In point of fact, although this statement is made from time to time, testing shows this to be untrue! You can prove this for yourself very simply, using a command button with one line of code:
Expand|Select|Wrap|Line Numbers
  1. Private Sub TestButton_Click()
  2.  If IsNull(Me.YourFieldName) Then MsgBox "Field Is Null"
  3. End Sub
  4.  
Now, enter data in your field then backspace to remove it or hilitr it then delight. Click the button and the messagebox will appear, telling you that the field is, indeed, Null. Entering only spaces in the field will yield the same result. I believe, and maybe someone else here knows differently and can speak up, the only time you can actually have a zero-length string in Access is if you import data from a non-Access program, when that program does allow zero-length strings.

Linq ;0)>
Based on both of your responses then using a Nz should work. I'll try it again.
As far as making a zero length string, if I understood what I was reading in the help file, I think that you can also type "" in the text box to create a zero length string.
May 29 '08 #4

missinglinq
Expert 2.5K+
P: 3,532
I suppose it would, although I can't for the life of me imagine why anyone would do that! But as a poster for a local printing company used to say "The problem with making something idiot-proof is that idiots are so darn ingenious!"

Linq ;0)>
May 29 '08 #5

tdw
100+
P: 206
tdw
I suppose it would, although I can't for the life of me imagine why anyone would do that! But as a poster for a local printing company used to say "The problem with making something idiot-proof is that idiots are so darn ingenious!"

Linq ;0)>
The theory (in the help files) is that a "null" value means that there is no information for that field, and that a "zero length string" would mean there is info that should be there, but is unknown. I suppose maybe it can be useful for reports or something? I can't really picture how though.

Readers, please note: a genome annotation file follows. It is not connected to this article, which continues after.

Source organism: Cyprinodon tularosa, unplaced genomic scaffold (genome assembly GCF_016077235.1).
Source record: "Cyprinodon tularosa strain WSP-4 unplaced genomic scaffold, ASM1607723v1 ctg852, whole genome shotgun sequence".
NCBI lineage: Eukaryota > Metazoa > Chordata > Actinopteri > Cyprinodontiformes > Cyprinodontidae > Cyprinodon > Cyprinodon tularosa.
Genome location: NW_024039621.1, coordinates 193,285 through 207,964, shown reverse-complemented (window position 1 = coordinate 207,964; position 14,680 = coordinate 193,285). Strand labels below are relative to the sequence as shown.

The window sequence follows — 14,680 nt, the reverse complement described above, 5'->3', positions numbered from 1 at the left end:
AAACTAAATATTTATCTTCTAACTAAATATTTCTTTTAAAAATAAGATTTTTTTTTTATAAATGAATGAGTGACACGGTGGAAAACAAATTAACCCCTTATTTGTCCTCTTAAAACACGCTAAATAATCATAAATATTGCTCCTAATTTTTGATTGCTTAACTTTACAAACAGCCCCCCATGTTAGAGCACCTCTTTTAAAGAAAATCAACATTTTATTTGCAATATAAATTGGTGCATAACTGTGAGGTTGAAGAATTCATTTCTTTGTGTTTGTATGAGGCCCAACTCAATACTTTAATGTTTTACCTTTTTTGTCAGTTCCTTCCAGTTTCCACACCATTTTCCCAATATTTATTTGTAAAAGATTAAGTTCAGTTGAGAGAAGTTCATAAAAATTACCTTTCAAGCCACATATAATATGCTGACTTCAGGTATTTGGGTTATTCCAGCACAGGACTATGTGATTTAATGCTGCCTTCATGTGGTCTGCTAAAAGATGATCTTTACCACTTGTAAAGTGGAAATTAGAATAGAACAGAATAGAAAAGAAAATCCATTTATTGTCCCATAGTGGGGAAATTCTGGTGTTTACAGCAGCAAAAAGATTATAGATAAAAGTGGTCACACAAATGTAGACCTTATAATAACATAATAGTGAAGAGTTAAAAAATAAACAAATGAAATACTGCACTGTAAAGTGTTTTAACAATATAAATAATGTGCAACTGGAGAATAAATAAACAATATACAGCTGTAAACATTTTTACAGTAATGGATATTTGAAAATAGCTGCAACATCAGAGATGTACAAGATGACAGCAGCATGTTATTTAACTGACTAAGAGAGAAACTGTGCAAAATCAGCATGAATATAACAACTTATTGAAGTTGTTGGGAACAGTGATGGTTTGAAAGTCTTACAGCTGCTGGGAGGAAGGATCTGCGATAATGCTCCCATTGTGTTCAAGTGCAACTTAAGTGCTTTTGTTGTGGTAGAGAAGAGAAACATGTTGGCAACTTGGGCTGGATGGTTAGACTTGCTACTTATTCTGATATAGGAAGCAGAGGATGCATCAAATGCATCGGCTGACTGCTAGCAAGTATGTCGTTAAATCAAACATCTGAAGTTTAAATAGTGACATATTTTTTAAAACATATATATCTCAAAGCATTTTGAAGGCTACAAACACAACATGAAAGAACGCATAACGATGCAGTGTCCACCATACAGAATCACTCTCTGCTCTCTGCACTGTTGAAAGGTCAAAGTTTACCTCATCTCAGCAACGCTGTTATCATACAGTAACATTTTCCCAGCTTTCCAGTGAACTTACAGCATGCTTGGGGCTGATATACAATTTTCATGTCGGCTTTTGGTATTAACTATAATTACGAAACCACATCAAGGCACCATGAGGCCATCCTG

May 29 '08 #6

P: 13
As far as making a zero length string, if I understood what I was reading in the help file, I think that you can also type "" in the text box to create a zero length string.
Hi, I have done some experiment to make this clear.
It is showed that: when you put "" in a textbox

If the field is set to allow zero length,
there will be no error message and the value received programatically is Null

However, if the field is set not to allow zero length,
there will be a non-user-friendly error message and the value is rejected(inside the program the value of the field will still be the last value before that)

What I think is confusing is that when you allow zero length string, you can put "" inside the text box but you will get Null as a result...
Sep 1 '08 #7

ADezii
Expert 5K+
P: 8,638
What I think is confusing is that when you allow zero length string, you can put "" inside the text box but you will get Null as a result...
If you Allow Zero Length Strings in a Text Field, namely (""), then move off the Field, the Value in the Field will 'not' equate to Null and the IsNull(Me![<Allow Zero Length String Field>]) Expression will equate to False.

Here are a few tidbits of useless information:
  1. A Null indicates an unknown Value in contrast to a Zero Length String which indicates that the value of a Field is known but the Field is empty. An analogy would be the storing of Fax Numbers in a Database. A Null indicates that you do not know whether or not a Customer has a Fax Number, whereas a Zero Length String indicates that a Customer has no Fax Number. In a Survey Database for color preferences regarding cars, a Zero Length String would be appropriate in the Color Preference Field if the User had "no preference", and now you can include this Response in Totals and Averages if you so desire.
  2. You must set the Allow Zero Length Property to allow Users to enter Zero Length Strings. If you do not set this Property and a User enters a Zero Length String, or all Blanks, Access will convert it to a Null before storing the value.
  3. You can join two Tables on Zero Length Strings, and two Zero Length Strings will compare to equal.
  4. A Null Value cannot be equal to any other Value, not even another Null.
  5. You cannot join two Tables on Null Values.
  6. Null Values do not participate in Aggregate Calculations such as: Sum() or Avg().
  7. Now that I have thoroughly confused everyone, I'll say goodbye! (LOL).
Sep 1 '08 #8